• This is the one that is inspired from what I had at this Whole Foods event: a Jalapeno Ponzu sauce with a little 1/2 Teaspoon of caviar! For the sauce, this recipe is enough for two dozen oysters so you can use all the jalapeno. Mix together 1 Tablespoon soy sauce, 1 Tablespoon water, 2 Tablespoons yuzu, or you can use fresh squeezed lemon juice instead of yuzu, 1 Teaspoon sugar, 1 small jalapeño, minced and 2 Tablespoons minced shallot. Then if you can, add the caviar using a mother of pearl spoon/wooden spoon (don’t use metal as it oxidizes the caviar). How fancy is that!
    Miyagi Oysters (paired with Sea Pines Russian River Chardonnay)

The Duet Chardonnay-Viognier and Vichyssoise

I also happened to purchase the Louis Latour Duet Chardonnay-Viognier and took it to a dinner party with a French theme. I paired this round, soft and earthy wine with a cold soup I made for the dinner called Vichyssoise. If you haven’t had Vichyssoise before, it’s a potato leek soup that is creamy yet light. This is a great option to bring to a party because you can prepare the recipe the night before- in fact you’ll want to because if you let the flavors sit together overnight it will taste better!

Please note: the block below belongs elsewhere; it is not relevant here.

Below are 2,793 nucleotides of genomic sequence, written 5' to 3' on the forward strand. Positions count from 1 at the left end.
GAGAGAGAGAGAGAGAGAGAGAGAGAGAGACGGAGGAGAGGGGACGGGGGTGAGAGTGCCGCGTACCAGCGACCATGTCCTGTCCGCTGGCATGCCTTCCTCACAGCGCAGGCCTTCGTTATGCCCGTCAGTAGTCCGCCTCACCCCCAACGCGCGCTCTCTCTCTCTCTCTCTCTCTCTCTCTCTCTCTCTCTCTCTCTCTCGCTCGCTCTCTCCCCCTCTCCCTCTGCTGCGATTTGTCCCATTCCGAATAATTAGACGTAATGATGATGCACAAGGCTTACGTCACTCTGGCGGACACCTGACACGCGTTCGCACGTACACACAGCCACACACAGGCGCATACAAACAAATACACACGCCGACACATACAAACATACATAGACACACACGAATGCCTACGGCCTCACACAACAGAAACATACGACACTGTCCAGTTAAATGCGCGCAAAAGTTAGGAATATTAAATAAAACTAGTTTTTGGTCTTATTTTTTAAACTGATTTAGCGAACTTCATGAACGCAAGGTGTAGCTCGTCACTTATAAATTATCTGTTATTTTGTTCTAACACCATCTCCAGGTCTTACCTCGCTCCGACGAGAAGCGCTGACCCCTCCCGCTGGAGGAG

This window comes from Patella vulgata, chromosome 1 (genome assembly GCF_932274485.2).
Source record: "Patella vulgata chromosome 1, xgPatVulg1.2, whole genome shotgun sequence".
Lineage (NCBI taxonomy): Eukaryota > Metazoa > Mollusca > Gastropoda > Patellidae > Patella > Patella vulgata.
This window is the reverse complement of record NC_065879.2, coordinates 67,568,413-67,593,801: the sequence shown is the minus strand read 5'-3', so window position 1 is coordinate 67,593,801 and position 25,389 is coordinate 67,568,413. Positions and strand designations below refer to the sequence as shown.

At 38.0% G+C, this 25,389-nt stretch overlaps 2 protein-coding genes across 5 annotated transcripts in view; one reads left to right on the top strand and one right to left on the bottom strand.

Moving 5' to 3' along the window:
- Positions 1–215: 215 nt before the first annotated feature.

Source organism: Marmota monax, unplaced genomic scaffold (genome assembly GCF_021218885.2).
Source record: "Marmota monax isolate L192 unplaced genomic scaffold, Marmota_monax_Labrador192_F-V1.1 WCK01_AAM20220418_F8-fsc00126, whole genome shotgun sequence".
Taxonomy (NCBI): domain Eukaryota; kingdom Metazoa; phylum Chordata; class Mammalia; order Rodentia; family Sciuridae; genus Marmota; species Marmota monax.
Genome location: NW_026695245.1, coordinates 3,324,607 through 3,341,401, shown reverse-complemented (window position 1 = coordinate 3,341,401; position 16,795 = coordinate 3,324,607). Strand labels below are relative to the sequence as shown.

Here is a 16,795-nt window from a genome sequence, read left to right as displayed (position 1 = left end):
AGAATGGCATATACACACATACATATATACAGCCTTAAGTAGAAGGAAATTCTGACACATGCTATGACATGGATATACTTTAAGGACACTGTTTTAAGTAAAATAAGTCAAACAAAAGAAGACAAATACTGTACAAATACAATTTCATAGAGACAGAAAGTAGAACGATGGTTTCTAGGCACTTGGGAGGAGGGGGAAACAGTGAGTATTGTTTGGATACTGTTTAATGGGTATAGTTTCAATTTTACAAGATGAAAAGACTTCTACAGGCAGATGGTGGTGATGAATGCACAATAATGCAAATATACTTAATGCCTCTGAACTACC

The vichyssoise also can be served warm or chilled, again making it ideal for transporting to share with others. By the way, it’s pronounced Vi-chy-swahze, where Vi-chy is sort of like fishy but use the V sound and sounds heck o impressive.

Recipe for Vegetarian Vichyssoise, a potato leek soup that is creamy yet light. This is a great option to bring to a party because you can prepare the recipe the night before- in fact you'll want to because if you let the flavors sit together overnight it will taste better!

This recipe makes 8 servings, and it tasted great with the Duet wine because the earthyness of the wine went well with the potato leek and watercress flavors of the soup. This version of vichyssoise is lightened up considerably by using vegetable broth instead of chicken stock and also by using half and half instead of cream. It also has a bit more earthiness and bite by using watercress.